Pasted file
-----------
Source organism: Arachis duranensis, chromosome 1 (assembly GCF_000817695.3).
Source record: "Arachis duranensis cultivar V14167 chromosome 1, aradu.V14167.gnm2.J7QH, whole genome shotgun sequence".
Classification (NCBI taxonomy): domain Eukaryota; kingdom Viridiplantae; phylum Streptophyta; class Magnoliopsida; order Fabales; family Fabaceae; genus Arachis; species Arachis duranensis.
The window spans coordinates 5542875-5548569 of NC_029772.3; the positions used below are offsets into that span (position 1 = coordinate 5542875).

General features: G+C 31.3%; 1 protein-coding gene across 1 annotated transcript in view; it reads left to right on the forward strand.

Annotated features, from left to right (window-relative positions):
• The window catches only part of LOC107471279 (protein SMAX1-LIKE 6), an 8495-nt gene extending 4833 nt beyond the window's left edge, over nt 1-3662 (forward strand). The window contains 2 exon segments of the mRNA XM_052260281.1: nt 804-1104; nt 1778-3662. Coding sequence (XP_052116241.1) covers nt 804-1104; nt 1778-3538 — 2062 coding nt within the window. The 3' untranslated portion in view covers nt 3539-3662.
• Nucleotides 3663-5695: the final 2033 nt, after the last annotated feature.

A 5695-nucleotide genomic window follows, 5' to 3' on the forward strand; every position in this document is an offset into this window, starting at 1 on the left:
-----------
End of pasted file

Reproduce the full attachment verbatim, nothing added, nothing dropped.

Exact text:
Source organism: Arachis duranensis, chromosome 1 (assembly GCF_000817695.3).
Source record: "Arachis duranensis cultivar V14167 chromosome 1, aradu.V14167.gnm2.J7QH, whole genome shotgun sequence".
Classification (NCBI taxonomy): domain Eukaryota; kingdom Viridiplantae; phylum Streptophyta; class Magnoliopsida; order Fabales; family Fabaceae; genus Arachis; species Arachis duranensis.
The window spans coordinates 5542875-5548569 of NC_029772.3; the positions used below are offsets into that span (position 1 = coordinate 5542875).

General features: G+C 31.3%; 1 protein-coding gene across 1 annotated transcript in view; it reads left to right on the forward strand.

Annotated features, from left to right (window-relative positions):
• The window catches only part of LOC107471279 (protein SMAX1-LIKE 6), an 8495-nt gene extending 4833 nt beyond the window's left edge, over nt 1-3662 (forward strand). The window contains 2 exon segments of the mRNA XM_052260281.1: nt 804-1104; nt 1778-3662. Coding sequence (XP_052116241.1) covers nt 804-1104; nt 1778-3538 — 2062 coding nt within the window. The 3' untranslated portion in view covers nt 3539-3662.
• Nucleotides 3663-5695: the final 2033 nt, after the last annotated feature.

A 5695-nucleotide genomic window follows, 5' to 3' on the forward strand; every position in this document is an offset into this window, starting at 1 on the left: